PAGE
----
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Filabot: Plastic Filament Maker's video poster
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Make your own 3D printing filament from recycled bottles and other plastic products. Never run out of 3D printing filament. Read more

Milton, VT Technology
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This project was successfully funded on January 23, 2012.

Make your own 3D printing filament from recycled bottles and other plastic products. Never run out of 3D printing filament.

Milton, VT Technology
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Filament Sizing Solutions

Filabot has had many questions pertaining to the sizing and tolerancing capabilities.  From watching videos on youtube, surfing the internet, reading comments, and talking with engineers in the plastics industry, we have three possible solutions to the sizing problem. This update will outline the solutions that we have conjured up.

Solution One

After the Filament leaves the nozzle of the extruder, the plastic will pass two rollers for sizing. The filament then will run through a small water tank to cool and harden. This method is what we are going to test first. We are working on this right now, making the rollers and tank. In the picture below the two front rollers will pinch the filament and will form it into the right size. These two rollers will also be geared and powered to pull the filament through. This is a very promising design, it is simple and easy to make. 

Solution Two

The next design is a simple needle bearing idea is used. This method is similar to rolling clay on a table so that it becomes a smaller diameter. The "bearings" will be tapered to the desired size (3mm to 1.75mm diameter). Here is a quick drawing. Please excuse the bad drawing, we are not artists. 

Third Solution

The last design will be used with the roller system. This design will have a cutting unit that will be heated to a low temperature to cut and shape the plastic. The cut plastic will fall back into the hopper to be reprocessed into more filament. The rendered photo is what the system will look like it this is the solution that is needed. 

Filament Sizing

This is some more test plastic that was made from another green and yellow HDPE detergent bottle. Some parts of the filament are very smooth and have plus or minus an average of 0.031 of an inch within a 4inch long sample. This filament was made on the extruder without the refined nozzle and without a roller system. It was extruded directly out of the nozzle. A better nozzle, and the roller system will make the tolerances even better.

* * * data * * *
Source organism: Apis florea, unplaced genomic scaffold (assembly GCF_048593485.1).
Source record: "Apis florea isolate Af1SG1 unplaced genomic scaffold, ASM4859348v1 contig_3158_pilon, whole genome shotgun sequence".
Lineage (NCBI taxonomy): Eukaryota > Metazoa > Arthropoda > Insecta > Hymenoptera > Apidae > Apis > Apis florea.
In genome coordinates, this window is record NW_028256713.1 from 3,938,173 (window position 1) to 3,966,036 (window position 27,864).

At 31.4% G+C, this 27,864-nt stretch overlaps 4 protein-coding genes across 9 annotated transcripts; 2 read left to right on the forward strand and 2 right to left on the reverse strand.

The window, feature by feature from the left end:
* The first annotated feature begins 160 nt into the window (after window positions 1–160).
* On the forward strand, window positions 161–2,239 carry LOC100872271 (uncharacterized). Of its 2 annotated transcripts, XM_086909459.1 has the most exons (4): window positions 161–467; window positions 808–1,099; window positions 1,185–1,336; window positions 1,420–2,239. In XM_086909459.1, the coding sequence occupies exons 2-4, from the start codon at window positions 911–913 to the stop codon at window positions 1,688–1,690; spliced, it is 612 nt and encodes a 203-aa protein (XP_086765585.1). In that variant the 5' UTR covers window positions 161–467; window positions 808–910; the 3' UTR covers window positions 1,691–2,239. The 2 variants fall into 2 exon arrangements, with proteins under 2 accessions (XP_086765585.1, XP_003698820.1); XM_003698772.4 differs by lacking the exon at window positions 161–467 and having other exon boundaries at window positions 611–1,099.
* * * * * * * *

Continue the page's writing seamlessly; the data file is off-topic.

(Please note, number on paper is wrong. 0.0031in is supposed to be 0.031in) 

All in all the tests show that even with this basic system, without all the modifications, the Fialbot can produce usable printing filament. While still in the prototype stage we are producing results that are needed for the system to work. 

I hope this clears up some questions for sizing of the filament. 

Thanks

Tyler McNaney

Comments

    1. Creator Gavin Maxwell on January 12, 2012

      Thanks for the update Tyler - you've very much addressed the main concerns I was having.

    2. Creator David Snell on January 12, 2012

      If you use solution 1 would it be possible to put a multi-extruding die in and have it feed out multiple filaments at once? Put a capture spool on either side at the end or a set of them across.

    3. Creator Daniel Åkesson on January 12, 2012

      Oh, and I assume you have 3mm on one side, and 1.75mm on the other on those rollers? That way one can decide on the diameter by putting the filament through the right side.

    4. Creator Daniel Åkesson on January 12, 2012

      I kinda like the Solution One approach, as that is what the big boys use here: http://www.youtube.com/watch… (taken from the comments tab)

    5. Creator Rees Maxwell on January 12, 2012

      I've gotta say, Tyler, you are working hard to address all of the questions that folks have, and are very responsive to ideas that folks have about the Filabot! It is exactly this that keeps me interested in what you're doing. No one can know how well your system will work when completed, but I can tell you're committed to producing a quality working product! Nice Work, Tyler!